Dr. Reddy's, Endo benefit from Ranbaxy manufacturing shortfalls

The FDA has approved Dr. Reddy's and Endo generics of Valcyte

It turns out that Indian compatriot Dr. Reddy's Laboratories, along with U.S. drugmaker Endo Health Solutions ($ENDP), will benefit from the ongoing manufacturing problems at Ranbaxy Laboratories. The FDA has approved their generics of Roche's ($RHHBY) antiviral Valcyte, a drug for which Ranbaxy had an 180-day exclusive, but lost because of regulatory issues.

Ranbaxy last week reported that the FDA had yanked the exclusive for Valcyte, as well as the tentative approval for its generic of AstraZeneca's ($AZN) blockbuster heartburn drug Nexium. The FDA told Ranbaxy it had made the approvals "in error because of the compliance status of the facilities referenced in the applications."

The FDA confirmed in an email that it had approved the Valcyte copies for Dr. Reddy's and Endo but refused to say what is planned for the Nexium copy. It also was approved for production at one of Ranbaxy's Indian plants that the FDA banned in the last year because of questions over employees faking testing data. Asked specifically about the status of that approval, FDA spokeswoman Sandy Walsh said only, "We have no additional information to share about the Ranbaxy applications."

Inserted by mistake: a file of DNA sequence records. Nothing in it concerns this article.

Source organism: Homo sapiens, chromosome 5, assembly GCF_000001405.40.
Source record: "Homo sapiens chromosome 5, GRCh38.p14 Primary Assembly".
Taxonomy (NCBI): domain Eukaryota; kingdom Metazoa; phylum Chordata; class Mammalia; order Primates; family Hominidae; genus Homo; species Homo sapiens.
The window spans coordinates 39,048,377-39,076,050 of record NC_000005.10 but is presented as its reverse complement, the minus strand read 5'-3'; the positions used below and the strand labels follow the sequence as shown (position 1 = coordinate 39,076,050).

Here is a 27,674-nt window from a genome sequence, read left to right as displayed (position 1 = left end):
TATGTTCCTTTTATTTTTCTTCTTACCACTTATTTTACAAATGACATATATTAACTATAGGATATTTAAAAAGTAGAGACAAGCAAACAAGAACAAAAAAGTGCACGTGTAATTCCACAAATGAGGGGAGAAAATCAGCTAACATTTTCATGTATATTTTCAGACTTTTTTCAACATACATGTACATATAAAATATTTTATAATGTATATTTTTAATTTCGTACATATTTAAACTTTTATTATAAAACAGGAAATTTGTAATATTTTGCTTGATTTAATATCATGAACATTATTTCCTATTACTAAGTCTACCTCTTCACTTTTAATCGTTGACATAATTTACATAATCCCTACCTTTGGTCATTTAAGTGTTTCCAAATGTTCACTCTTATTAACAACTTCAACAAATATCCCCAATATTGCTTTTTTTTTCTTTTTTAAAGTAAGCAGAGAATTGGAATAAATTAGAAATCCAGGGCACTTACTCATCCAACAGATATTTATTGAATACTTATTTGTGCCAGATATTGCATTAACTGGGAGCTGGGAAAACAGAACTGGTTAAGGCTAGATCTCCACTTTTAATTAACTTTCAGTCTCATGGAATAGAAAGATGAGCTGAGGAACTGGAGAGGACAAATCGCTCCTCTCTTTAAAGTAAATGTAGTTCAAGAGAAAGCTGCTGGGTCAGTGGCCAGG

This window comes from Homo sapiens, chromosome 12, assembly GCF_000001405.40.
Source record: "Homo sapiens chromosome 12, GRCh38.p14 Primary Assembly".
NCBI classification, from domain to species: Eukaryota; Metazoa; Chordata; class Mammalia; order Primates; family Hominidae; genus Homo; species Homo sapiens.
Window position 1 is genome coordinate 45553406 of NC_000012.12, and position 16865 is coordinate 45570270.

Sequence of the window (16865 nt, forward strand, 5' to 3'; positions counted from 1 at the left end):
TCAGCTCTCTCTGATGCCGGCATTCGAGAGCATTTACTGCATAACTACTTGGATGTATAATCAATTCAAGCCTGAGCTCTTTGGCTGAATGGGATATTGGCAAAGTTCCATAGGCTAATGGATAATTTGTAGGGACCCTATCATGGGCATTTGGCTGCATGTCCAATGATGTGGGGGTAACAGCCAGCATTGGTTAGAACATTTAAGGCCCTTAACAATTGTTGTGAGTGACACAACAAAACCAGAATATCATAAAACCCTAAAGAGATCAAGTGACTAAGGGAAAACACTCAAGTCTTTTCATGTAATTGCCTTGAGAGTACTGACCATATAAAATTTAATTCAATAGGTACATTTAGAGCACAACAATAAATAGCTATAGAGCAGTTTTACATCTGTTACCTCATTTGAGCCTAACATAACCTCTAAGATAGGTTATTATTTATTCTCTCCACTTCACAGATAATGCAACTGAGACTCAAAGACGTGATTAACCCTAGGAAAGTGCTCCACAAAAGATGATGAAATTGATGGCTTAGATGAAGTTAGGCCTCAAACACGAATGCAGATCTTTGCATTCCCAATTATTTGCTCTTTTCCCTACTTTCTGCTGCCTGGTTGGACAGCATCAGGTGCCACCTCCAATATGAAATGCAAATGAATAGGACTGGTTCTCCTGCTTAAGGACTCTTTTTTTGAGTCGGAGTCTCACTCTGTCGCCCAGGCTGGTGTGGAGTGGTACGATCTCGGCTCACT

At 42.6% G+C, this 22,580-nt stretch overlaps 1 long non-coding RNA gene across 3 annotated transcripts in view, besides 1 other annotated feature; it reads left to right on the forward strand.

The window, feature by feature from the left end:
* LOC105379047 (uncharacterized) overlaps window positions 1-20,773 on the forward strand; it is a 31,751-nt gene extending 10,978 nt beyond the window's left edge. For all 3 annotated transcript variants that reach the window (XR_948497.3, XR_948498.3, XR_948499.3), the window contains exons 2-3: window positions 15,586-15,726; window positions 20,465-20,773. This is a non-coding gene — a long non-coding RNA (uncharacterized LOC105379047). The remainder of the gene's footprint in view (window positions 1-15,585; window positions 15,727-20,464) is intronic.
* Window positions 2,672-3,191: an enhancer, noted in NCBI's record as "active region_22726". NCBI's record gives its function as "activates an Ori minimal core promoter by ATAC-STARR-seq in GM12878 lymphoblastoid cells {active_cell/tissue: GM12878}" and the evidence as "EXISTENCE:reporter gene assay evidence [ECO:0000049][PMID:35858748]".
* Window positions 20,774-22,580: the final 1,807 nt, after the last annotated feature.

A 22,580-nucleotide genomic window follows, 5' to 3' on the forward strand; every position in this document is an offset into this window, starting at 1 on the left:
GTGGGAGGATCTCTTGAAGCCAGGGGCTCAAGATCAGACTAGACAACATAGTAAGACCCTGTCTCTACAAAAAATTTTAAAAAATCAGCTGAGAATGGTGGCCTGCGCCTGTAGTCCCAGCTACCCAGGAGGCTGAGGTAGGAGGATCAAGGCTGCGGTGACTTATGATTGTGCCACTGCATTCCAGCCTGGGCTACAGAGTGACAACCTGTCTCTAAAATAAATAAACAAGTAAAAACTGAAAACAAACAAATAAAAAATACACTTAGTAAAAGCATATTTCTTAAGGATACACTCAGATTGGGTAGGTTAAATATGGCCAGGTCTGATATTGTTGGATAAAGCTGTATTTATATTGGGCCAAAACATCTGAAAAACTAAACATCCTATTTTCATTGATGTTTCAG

Valcyte turned in U.S. sales last year of $368.5 million, Reuters reports, while Nexium has earned AstraZeneca $2.8 billion in the first three quarters this year, up from $2.21 billion in all of 2013.

Dr. Reddy's is one of the Indian drugmakers that has learned from Ranbaxy's pitfalls, investing in its Indian plants to get workers less directly involved in production and so reduce the chance for human error. V. Venkatanaryan, the head of Dr. Reddy's Bachupally plant, explained to the Wall Street Journal earlier this year that the $147 million investment in plants and equipment that Dr. Reddy's made in the first 9 months of its last fiscal year was aimed at making the process "mistake-proof."

Ranbaxy will soon become part of India's Sun Pharmaceutical, which is hoping to close its $3.2 billion deal to buy Ranbaxy yet this year. Sun's managing director, Dilip Shanghvi has said that his top priority is fixing the problems at Ranbaxy that have left all but one of its FDA-approved plants banned from shipping to the U.S.

- here's the Reuters story